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J Am Soc Nephrol. 1993 May;3(11):1723-37.

Dietary protein and renal function.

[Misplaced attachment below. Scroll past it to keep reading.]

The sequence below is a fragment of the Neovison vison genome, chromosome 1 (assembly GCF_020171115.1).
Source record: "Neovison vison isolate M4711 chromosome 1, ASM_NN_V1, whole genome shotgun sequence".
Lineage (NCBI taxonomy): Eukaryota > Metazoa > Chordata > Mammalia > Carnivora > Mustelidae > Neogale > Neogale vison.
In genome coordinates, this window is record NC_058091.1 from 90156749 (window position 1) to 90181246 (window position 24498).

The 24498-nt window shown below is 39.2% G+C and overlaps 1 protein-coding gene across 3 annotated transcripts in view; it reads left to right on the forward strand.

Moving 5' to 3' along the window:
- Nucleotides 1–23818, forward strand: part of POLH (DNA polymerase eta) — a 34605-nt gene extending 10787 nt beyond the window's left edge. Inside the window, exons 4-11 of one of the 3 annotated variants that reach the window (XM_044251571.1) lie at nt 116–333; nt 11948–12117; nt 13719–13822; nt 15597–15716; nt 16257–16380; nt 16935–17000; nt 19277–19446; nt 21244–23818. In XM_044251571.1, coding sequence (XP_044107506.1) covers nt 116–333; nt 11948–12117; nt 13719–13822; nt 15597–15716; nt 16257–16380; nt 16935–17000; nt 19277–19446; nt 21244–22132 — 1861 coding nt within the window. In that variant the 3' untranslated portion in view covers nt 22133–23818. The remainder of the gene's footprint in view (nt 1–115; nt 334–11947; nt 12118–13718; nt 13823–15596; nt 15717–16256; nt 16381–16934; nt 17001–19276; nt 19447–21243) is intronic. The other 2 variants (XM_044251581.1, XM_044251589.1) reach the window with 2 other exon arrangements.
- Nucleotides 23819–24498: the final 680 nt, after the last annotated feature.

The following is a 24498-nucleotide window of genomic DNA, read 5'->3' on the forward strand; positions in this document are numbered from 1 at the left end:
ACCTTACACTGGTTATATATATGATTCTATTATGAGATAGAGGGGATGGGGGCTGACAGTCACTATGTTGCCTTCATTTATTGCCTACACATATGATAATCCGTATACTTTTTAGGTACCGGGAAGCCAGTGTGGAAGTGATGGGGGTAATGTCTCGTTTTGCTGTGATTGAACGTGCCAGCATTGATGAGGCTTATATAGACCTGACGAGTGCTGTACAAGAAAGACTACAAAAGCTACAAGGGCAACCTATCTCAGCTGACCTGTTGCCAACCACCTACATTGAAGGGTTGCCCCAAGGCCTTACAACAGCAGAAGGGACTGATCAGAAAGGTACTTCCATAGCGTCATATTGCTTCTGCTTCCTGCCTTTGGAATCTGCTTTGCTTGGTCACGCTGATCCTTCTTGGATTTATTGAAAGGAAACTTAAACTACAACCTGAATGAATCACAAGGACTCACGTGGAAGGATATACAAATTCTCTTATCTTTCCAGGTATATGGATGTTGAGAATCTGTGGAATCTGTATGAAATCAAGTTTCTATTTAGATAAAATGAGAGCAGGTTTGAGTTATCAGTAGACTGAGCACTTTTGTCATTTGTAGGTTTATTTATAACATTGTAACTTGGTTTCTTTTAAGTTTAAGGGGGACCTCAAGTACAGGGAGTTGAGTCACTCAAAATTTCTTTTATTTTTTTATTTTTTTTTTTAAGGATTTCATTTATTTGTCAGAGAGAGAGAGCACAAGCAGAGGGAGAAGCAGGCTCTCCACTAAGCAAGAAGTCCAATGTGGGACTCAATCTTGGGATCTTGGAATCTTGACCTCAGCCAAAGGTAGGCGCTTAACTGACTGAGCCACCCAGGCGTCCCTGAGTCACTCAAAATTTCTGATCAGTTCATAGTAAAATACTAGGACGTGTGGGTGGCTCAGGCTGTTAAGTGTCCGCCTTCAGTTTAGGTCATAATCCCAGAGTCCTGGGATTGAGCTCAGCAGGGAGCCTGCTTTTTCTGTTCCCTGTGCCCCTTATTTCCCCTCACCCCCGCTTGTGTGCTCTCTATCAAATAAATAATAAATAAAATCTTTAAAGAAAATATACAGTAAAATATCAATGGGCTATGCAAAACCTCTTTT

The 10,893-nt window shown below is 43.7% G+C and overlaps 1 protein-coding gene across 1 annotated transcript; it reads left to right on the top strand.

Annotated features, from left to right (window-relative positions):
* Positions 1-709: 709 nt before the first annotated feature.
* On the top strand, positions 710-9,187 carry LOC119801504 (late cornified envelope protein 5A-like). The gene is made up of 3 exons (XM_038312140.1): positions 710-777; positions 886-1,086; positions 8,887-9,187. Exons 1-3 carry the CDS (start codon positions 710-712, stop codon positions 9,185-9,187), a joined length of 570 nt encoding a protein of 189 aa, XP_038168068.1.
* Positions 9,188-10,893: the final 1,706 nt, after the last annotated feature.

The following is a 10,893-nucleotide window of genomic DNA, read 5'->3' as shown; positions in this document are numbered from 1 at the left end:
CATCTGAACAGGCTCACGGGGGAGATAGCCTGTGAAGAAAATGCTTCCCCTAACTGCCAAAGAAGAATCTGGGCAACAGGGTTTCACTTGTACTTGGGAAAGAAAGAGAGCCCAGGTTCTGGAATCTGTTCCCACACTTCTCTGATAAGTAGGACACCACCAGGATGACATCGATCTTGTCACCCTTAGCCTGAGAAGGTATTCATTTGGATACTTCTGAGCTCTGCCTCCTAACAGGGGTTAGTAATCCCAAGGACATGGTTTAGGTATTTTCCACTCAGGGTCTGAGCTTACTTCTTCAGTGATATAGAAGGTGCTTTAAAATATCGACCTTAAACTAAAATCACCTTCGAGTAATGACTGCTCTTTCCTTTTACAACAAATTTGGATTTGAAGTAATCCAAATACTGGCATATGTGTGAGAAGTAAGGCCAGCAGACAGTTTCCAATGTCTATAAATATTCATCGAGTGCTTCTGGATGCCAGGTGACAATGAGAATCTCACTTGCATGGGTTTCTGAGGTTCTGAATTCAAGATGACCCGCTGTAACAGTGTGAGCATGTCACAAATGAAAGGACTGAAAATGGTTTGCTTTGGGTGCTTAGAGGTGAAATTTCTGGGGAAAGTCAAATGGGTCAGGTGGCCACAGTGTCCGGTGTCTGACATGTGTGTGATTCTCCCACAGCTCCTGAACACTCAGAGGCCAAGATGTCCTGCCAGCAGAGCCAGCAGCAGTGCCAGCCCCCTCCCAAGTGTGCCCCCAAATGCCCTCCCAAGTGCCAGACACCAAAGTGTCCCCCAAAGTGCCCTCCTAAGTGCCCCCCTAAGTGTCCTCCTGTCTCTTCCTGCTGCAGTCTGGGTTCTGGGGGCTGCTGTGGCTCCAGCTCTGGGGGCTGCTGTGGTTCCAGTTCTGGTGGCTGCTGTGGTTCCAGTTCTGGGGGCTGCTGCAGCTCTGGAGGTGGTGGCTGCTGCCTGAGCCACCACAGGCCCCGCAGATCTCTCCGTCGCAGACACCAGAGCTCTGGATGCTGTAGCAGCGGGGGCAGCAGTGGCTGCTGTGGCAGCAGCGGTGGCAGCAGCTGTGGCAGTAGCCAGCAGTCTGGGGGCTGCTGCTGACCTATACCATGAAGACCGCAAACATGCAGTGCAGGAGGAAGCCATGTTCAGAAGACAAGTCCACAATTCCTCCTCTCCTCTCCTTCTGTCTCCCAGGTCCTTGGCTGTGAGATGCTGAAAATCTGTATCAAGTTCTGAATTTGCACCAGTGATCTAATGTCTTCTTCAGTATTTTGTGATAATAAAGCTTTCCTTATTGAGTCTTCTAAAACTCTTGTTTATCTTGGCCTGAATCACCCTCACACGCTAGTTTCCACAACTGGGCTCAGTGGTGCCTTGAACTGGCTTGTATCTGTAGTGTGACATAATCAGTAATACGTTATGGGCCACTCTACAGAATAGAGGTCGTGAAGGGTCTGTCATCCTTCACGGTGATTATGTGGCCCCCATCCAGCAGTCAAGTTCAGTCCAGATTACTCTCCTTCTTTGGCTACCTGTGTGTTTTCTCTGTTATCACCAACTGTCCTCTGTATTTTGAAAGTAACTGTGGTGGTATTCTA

Protein intake has been recognized as a modulator of renal function for over half a century. This review analyzes the renal response induced by changes in habitual protein intake and with acute amino acid infusion or a meat meal in humans and animals. The pattern and magnitude of changes in GFR and creatinine clearance are examined along with a discussion of the effect of the variability of these measurements among individuals and populations on the interpretation of clinical studies. Potential mechanisms of protein-induced changes in GFR and creatinine clearance are examined, including changes in the hormonal milieu, glomerular hemodynamics, and other intrarenal processes. Habitual dietary protein consumption varies significantly with respect to age, gender, and lean body mass--factors that are well known to influence GFR. This correlation raises the possibility that (1) variation in dietary protein intake may account, at least in part, for the differences in renal function among individuals; and (2) the level of protein intake should be assessed in defining the normal range of renal function.

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